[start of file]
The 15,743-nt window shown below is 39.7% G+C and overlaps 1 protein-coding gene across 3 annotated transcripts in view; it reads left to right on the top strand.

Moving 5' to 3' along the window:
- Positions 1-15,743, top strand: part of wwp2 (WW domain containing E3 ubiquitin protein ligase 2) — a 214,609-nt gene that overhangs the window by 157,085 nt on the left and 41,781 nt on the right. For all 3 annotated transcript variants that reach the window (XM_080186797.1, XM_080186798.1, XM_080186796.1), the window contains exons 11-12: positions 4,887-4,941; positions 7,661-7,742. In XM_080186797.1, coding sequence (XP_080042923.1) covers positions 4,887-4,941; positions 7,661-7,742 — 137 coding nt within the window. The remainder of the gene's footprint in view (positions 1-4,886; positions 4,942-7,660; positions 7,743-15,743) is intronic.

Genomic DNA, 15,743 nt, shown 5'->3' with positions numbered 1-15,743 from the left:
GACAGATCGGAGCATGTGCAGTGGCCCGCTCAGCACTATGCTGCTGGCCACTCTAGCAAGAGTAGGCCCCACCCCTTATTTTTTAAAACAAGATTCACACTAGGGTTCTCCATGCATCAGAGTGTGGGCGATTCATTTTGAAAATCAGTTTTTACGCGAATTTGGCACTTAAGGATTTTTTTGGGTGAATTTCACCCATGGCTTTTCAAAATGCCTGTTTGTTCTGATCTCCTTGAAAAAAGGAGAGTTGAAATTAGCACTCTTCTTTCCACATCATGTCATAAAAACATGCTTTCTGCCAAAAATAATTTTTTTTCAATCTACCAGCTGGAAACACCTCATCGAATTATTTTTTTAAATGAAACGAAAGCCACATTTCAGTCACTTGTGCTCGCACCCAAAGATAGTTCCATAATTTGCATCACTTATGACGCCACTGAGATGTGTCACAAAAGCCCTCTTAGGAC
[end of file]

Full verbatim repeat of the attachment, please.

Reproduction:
The 15,743-nt window shown below is 39.7% G+C and overlaps 1 protein-coding gene across 3 annotated transcripts in view; it reads left to right on the top strand.

Moving 5' to 3' along the window:
- Positions 1-15,743, top strand: part of wwp2 (WW domain containing E3 ubiquitin protein ligase 2) — a 214,609-nt gene that overhangs the window by 157,085 nt on the left and 41,781 nt on the right. For all 3 annotated transcript variants that reach the window (XM_080186797.1, XM_080186798.1, XM_080186796.1), the window contains exons 11-12: positions 4,887-4,941; positions 7,661-7,742. In XM_080186797.1, coding sequence (XP_080042923.1) covers positions 4,887-4,941; positions 7,661-7,742 — 137 coding nt within the window. The remainder of the gene's footprint in view (positions 1-4,886; positions 4,942-7,660; positions 7,743-15,743) is intronic.

Genomic DNA, 15,743 nt, shown 5'->3' with positions numbered 1-15,743 from the left:
GACAGATCGGAGCATGTGCAGTGGCCCGCTCAGCACTATGCTGCTGGCCACTCTAGCAAGAGTAGGCCCCACCCCTTATTTTTTAAAACAAGATTCACACTAGGGTTCTCCATGCATCAGAGTGTGGGCGATTCATTTTGAAAATCAGTTTTTACGCGAATTTGGCACTTAAGGATTTTTTTGGGTGAATTTCACCCATGGCTTTTCAAAATGCCTGTTTGTTCTGATCTCCTTGAAAAAAGGAGAGTTGAAATTAGCACTCTTCTTTCCACATCATGTCATAAAAACATGCTTTCTGCCAAAAATAATTTTTTTTCAATCTACCAGCTGGAAACACCTCATCGAATTATTTTTTTAAATGAAACGAAAGCCACATTTCAGTCACTTGTGCTCGCACCCAAAGATAGTTCCATAATTTGCATCACTTATGACGCCACTGAGATGTGTCACAAAAGCCCTCTTAGGAC